There has never been a better occasion to build, especially since the construction sector was one of the most affected when the housing bubble burst. Of course the construction workers were not the only ones harmed. So were millions of innocent Americans who have seen the value of their home decrease. And while the government can not solve the problem on its own, responsible homeowners should not have to wait for the housing market to hit bottom to get some relief.
That is why I will send to Congress a plan that will give each responsible homeowner the possibility of saving about $ 3,000 a year on their mortgage through a refinancing at historically low interest rates. Enough of bureaucratic impediments. No more banking obstacles. A small fee to the largest financial institutions will ensure that the deficit does not increase, and will provide the banks that were rescued by the taxpayers with the possibility of re-establishing confidence.
Let’s never forget: millions of Americans who work hard and follow the rules every day deserve a government and a financial system that does the same. It is time to apply the same rules from top to bottom: enough financial rescues, gifts and breaches of responsibilities. A country like the United States, built to last, demands the responsibility of all.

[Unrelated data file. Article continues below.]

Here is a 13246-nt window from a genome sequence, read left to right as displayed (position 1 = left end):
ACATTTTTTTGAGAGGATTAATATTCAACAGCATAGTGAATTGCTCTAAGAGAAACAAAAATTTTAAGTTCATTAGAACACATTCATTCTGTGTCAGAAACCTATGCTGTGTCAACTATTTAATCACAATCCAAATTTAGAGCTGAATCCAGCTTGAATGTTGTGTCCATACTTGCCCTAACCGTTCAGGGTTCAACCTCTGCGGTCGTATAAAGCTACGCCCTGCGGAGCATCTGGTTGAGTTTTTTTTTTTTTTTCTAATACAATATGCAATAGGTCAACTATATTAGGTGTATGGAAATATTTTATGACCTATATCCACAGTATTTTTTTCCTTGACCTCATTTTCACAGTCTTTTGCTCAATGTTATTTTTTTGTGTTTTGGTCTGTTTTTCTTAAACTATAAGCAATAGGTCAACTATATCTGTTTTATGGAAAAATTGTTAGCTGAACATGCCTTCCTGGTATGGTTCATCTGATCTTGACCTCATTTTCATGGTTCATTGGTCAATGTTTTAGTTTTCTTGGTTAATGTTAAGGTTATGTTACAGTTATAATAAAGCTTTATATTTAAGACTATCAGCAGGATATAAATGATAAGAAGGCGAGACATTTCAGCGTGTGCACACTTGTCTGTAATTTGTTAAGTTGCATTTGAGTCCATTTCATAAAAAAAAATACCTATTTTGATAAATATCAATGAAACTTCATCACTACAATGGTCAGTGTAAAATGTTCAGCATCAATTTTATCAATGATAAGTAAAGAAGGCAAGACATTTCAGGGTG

We have all paid the price for lenders who sold mortgages to people who did not have the means to pay them, and buyers who knew they could not afford them. That’s why we need smart regulatory rules to prevent irresponsible behavior. The rules to prevent financial fraud, or the dumping of toxic waste, or defective medical devices, do not destroy the free market but make it work better.
There is no doubt that some standards are outdated, unnecessary or too expensive. In fact, I have approved fewer rules in the first three years of my presidency than those that my Republican predecessor approved in theirs. I ordered each federal agency to eliminate the rules that do not make sense. We have already announced more than 500 reforms, and only a fraction of them will save businesses and citizens more than US $ 10 billion over the next five years. We eliminated a 40-year-old rule that would have forced some dairy producers to spend $ 10,000 per year to prove they could contain a spill because the milk was classified for some reason as an oil. With a rule like that, I suppose it was worth crying over spilled milk.